Criticspace: Welcome to Criticspace Journals, Sambit. Tell us something about yourself.
Sambit: Thank you Criticspace for providing me this wonderful opportunity to get in touch with my readers. I love writing science fictions. My writing interests are in ancient aliens, mythology and space travel. I started writing from a young age. I am also a painter and won many prizes in painting competitions since childhood. Very few know that I am also interested in photography.
I have done my graduation in Electronics Engineering and completed my Post Graduate in Business Management from Symbiosis, Pune, India. I am an IT software professional currently residing in Hyderabad, India.
Criticspace: How did you come up with the idea of writing a book and becoming an author?
Sambit: It was way back in my childhood when I wrote my first mystery story in my diary. I shared it with my friends and relatives and was highly appreciated. My first science fiction story was published in a festival souvenir by my uncle Mr. A.K Hazra when I was in school. My happiness and excitement knew no bounds. I continued to write whenever I got time from my personal and professional commitments. My mother Mrs. Alaka is a well know poetess in the native Indian language Odia. She is well known and reputed for her literary work in the state of Odisha and amongst Odia language speaking people. She has been an inspiration for me to get into the writing career. I have received motivation and constant mentoring from my father Mr. Santanu, my uncle Mr. Chinmoy and my sister Mrs Sunya. Being a new writer, my wife Ishita helped me in the proof reading and editing, stood beside me and believed in my work. The bed time mythology stories shared by my Grandma Bishnupriya and my parents inspired me to write on mythological science fiction genre.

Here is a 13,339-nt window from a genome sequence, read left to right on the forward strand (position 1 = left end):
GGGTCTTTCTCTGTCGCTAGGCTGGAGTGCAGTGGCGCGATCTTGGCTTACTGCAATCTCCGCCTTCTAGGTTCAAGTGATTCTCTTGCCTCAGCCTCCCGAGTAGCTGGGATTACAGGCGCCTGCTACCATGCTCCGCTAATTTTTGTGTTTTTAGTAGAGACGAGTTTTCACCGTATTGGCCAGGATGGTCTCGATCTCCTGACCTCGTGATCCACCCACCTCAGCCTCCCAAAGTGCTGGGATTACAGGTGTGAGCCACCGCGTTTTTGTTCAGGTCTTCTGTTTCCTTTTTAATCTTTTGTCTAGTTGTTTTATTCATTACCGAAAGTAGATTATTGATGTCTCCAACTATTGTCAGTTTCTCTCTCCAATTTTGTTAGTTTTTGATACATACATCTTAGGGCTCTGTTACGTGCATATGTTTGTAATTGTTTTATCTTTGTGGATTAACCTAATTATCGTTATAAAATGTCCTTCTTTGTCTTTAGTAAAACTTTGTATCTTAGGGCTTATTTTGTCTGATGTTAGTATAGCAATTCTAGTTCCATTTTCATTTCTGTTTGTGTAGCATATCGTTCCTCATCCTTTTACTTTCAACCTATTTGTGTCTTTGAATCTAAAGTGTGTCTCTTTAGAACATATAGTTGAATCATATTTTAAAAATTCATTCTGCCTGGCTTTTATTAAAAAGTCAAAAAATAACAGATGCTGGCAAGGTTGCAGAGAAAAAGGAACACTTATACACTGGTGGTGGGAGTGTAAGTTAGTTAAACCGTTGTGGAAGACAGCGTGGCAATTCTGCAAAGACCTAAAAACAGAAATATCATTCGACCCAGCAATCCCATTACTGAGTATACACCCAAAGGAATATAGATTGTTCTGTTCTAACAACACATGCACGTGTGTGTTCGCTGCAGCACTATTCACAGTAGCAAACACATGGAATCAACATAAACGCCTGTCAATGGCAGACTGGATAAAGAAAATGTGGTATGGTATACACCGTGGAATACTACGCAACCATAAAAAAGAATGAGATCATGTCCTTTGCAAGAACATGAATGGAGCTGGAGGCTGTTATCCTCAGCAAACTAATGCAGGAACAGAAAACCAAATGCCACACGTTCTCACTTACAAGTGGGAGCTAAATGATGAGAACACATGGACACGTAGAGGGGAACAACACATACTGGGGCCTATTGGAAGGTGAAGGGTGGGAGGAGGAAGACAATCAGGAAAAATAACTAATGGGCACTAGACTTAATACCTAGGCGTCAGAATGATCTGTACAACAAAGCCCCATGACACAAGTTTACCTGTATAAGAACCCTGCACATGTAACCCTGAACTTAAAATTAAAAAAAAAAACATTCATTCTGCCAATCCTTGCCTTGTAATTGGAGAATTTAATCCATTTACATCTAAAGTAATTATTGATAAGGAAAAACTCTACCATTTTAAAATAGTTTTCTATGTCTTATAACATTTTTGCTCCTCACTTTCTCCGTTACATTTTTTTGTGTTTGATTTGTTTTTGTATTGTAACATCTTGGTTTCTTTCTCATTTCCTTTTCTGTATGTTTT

Criticspace: I feel each story in the book is capable of being told as a standalone? Why and how did you decide to club them in a single book?
Sambit: The book has a main story (It’s more of a Novella) “The Last War” which is a science fiction war thriller in a mythological context. The rest of the stories are short science fiction stories dealing with different concepts such as spirituality, psychological impact on an individual due to advanced medical science, infinite energy and resurrection of a dying star. I wrote these stories at different periods of my life. You are right when you say that each story can be published separately as a standalone book. The reason to publish them together was to give my readers a variety of genres to explore with. Another reason in doing so was to provide my readers with a fresh reading experience.
Criticspace:The first story is Mythological fiction and rest Science- Fiction peppered with fantasy. Kindly throw some light on this amalgamation.
Sambit: Fundamentally, mine is a science fiction book dealing with different genres within science fiction. The main story “The Last War” is in fact a “mythological science fiction” that deals with our ancient past from a different perspective altogether. It suggests possibilities of us humans being constantly guided by the Sky Gods and being advanced spiritually and scientifically. At the end, I leave the question open to my readers to rethink about the cost involved in a war. Even the Gods take the decision on wars after pondering a lot over it. My story “The Holy Temple of Eula” has a deep spiritual message that makes the reader realize that the true answers lie within, irrespective of how far we travel in the universe. “Blink” raises the hope of every individual to think beyond the situational crisis that life offers at times. Be it in the midst of a space travel. There are other short science fiction stories like the “Genesis” and “Resurrection”, which makes the readers to explore different possibilities and question “What if”. I experimented on the amalgamation of various genres within science fiction realm to provide the readers with a lot of variety.